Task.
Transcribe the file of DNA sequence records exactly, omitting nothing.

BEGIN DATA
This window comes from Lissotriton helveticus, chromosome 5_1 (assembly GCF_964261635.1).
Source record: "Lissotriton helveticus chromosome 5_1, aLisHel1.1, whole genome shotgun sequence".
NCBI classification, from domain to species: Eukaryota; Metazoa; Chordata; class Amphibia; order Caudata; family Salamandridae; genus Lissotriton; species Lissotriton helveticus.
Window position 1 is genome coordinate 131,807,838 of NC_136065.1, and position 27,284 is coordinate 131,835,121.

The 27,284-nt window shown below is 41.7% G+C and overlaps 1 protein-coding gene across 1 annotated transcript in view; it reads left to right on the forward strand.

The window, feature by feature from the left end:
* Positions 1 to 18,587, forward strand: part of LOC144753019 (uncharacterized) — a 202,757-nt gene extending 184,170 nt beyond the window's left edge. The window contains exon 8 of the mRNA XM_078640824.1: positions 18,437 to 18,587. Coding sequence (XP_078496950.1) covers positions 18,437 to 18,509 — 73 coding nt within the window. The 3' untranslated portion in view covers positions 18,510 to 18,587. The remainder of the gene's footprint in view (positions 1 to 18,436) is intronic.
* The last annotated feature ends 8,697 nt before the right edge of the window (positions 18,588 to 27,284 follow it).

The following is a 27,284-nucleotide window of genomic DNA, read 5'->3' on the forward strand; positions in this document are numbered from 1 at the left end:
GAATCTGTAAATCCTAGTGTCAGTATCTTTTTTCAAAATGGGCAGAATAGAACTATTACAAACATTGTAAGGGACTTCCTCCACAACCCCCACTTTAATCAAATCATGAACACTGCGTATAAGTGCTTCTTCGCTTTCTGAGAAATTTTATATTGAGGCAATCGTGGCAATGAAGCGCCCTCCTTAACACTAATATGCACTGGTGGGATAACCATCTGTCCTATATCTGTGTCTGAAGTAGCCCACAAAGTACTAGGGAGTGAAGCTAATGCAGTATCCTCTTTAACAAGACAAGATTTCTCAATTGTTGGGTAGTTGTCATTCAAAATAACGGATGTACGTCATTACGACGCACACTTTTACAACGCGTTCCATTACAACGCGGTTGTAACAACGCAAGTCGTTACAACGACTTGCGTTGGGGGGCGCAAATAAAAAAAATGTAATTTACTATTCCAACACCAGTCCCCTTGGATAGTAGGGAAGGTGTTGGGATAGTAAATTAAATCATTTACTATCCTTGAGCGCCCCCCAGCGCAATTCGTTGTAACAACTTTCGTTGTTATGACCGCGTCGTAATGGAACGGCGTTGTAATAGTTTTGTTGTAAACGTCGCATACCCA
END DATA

This window comes from Lissotriton helveticus, chromosome 5_1 (assembly GCF_964261635.1).
Source record: "Lissotriton helveticus chromosome 5_1, aLisHel1.1, whole genome shotgun sequence".
NCBI classification, from domain to species: Eukaryota; Metazoa; Chordata; class Amphibia; order Caudata; family Salamandridae; genus Lissotriton; species Lissotriton helveticus.
Window position 1 is genome coordinate 131,807,838 of NC_136065.1, and position 27,284 is coordinate 131,835,121.

The 27,284-nt window shown below is 41.7% G+C and overlaps 1 protein-coding gene across 1 annotated transcript in view; it reads left to right on the forward strand.

The window, feature by feature from the left end:
* Positions 1 to 18,587, forward strand: part of LOC144753019 (uncharacterized) — a 202,757-nt gene extending 184,170 nt beyond the window's left edge. The window contains exon 8 of the mRNA XM_078640824.1: positions 18,437 to 18,587. Coding sequence (XP_078496950.1) covers positions 18,437 to 18,509 — 73 coding nt within the window. The 3' untranslated portion in view covers positions 18,510 to 18,587. The remainder of the gene's footprint in view (positions 1 to 18,436) is intronic.
* The last annotated feature ends 8,697 nt before the right edge of the window (positions 18,588 to 27,284 follow it).

The following is a 27,284-nucleotide window of genomic DNA, read 5'->3' on the forward strand; positions in this document are numbered from 1 at the left end:
GAATCTGTAAATCCTAGTGTCAGTATCTTTTTTCAAAATGGGCAGAATAGAACTATTACAAACATTGTAAGGGACTTCCTCCACAACCCCCACTTTAATCAAATCATGAACACTGCGTATAAGTGCTTCTTCGCTTTCTGAGAAATTTTATATTGAGGCAATCGTGGCAATGAAGCGCCCTCCTTAACACTAATATGCACTGGTGGGATAACCATCTGTCCTATATCTGTGTCTGAAGTAGCCCACAAAGTACTAGGGAGTGAAGCTAATGCAGTATCCTCTTTAACAAGACAAGATTTCTCAATTGTTGGGTAGTTGTCATTCAAAATAACGGATGTACGTCATTACGACGCACACTTTTACAACGCGTTCCATTACAACGCGGTTGTAACAACGCAAGTCGTTACAACGACTTGCGTTGGGGGGCGCAAATAAAAAAAATGTAATTTACTATTCCAACACCAGTCCCCTTGGATAGTAGGGAAGGTGTTGGGATAGTAAATTAAATCATTTACTATCCTTGAGCGCCCCCCAGCGCAATTCGTTGTAACAACTTTCGTTGTTATGACCGCGTCGTAATGGAACGGCGTTGTAATAGTTTTGTTGTAAACGTCGCATACCCA